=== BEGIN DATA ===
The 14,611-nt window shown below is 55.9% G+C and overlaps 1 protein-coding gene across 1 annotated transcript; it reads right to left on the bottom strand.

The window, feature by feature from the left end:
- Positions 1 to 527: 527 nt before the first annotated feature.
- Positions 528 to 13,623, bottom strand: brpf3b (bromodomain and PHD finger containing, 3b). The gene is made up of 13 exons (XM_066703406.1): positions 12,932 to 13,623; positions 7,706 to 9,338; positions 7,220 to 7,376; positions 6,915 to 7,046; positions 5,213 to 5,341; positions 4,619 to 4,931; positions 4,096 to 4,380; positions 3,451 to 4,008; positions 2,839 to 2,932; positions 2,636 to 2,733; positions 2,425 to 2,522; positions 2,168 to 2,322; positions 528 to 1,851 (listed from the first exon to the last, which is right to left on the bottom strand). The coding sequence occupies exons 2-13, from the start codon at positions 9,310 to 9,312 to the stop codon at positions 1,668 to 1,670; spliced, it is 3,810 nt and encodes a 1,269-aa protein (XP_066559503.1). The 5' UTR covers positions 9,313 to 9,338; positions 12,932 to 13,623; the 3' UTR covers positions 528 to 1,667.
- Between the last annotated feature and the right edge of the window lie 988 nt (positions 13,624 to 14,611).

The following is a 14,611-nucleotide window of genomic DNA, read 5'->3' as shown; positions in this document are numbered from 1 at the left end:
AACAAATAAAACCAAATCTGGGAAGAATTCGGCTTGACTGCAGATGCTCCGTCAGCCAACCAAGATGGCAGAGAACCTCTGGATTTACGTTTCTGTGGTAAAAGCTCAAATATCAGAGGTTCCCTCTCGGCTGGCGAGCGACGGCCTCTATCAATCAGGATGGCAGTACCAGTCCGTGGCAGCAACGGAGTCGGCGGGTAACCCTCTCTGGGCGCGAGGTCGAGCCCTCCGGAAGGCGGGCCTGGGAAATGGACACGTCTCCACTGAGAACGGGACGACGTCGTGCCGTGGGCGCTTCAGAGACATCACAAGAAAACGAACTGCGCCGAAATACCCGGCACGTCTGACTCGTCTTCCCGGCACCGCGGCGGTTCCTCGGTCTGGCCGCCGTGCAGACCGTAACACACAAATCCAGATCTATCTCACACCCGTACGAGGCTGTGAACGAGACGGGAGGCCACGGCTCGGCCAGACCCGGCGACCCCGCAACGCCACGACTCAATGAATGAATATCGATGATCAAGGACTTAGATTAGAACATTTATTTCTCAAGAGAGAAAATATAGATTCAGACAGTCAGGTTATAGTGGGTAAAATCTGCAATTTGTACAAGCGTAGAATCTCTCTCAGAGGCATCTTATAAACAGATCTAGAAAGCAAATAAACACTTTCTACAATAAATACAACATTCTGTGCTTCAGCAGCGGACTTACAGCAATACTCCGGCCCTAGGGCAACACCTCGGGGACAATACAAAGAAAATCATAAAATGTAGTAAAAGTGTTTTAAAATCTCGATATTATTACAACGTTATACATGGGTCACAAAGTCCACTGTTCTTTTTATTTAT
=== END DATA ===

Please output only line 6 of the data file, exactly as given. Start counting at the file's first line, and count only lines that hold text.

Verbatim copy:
The following is a 14,611-nucleotide window of genomic DNA, read 5'->3' as shown; positions in this document are numbered from 1 at the left end: